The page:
Once home to one of the most powerful families in Pembrokeshire, the 13th-century castle can also be visited – an unusual mix of medieval castle and fortified manor. The Gardens have seasonal events that include plays, music concerts and displays, and there is a Restaurant, Gift Shop, Plant Sales and Art Gallery.
For opening times and prices visit the Picton Castle and Gardens website or call 01437 751326.
8. Upton Castle GardensCosheston, Pembrokeshire
These beautiful listed gardens have the added benefit of being designed around the historic Norman Castle of Upton (sadly not open to the public). Set within 35 hectares in a secluded valley, they include ancient woodlands, herbaceous borders, formal rose garden and a 19th century walled kitchen garden, currently under restoration. The main draw of these gardens is their collection of unusual tree and shrub varieties, including Tree Magnolias and the Handkerchief Tree.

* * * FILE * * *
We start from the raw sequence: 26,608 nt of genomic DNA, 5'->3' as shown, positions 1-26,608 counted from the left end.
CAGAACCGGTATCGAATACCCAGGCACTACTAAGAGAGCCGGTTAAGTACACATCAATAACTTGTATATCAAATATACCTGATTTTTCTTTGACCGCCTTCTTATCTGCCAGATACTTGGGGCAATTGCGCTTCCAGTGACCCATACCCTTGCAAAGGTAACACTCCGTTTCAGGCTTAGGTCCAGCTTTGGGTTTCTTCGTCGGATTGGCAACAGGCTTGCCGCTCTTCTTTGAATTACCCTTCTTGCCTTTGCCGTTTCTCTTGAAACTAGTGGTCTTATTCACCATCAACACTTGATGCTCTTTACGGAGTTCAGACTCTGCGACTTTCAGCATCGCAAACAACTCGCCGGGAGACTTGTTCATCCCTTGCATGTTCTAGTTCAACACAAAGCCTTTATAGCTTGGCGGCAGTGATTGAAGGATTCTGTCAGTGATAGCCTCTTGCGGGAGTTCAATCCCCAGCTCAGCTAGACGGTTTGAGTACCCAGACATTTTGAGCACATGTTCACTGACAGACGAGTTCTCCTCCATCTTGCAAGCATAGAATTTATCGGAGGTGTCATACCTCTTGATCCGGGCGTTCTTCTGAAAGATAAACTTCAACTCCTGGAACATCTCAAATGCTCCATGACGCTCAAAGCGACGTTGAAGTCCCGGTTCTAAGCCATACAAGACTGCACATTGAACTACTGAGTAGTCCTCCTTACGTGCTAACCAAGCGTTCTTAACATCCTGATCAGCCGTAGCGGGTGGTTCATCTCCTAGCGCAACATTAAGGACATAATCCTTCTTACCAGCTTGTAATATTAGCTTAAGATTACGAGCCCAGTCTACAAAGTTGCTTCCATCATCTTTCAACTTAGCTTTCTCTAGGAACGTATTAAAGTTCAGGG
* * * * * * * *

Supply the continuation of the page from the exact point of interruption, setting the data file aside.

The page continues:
Upton Castle dates back to the 12th or 13th centuries with later additions. It includes three of the original towers, evidence for a drawbridge and a small medieval chapel nearby. Further features of the site include woodland walks, wildflowers and wildlife visible along the nearby Upton Creek, were otters have been seen.
Currently maintained and cared for by volunteers, the gardens are open daily from April to October and have facilities including toilets and a picnic area.
For opening times and prices visit the Upton Castle Gardens website
If you haven’t yet booked your holiday in West Wales, see our full collection of holiday cottages in Pembrokeshire, Ceredigion and Carmarthenshire to find the perfect base for your garden-visiting break!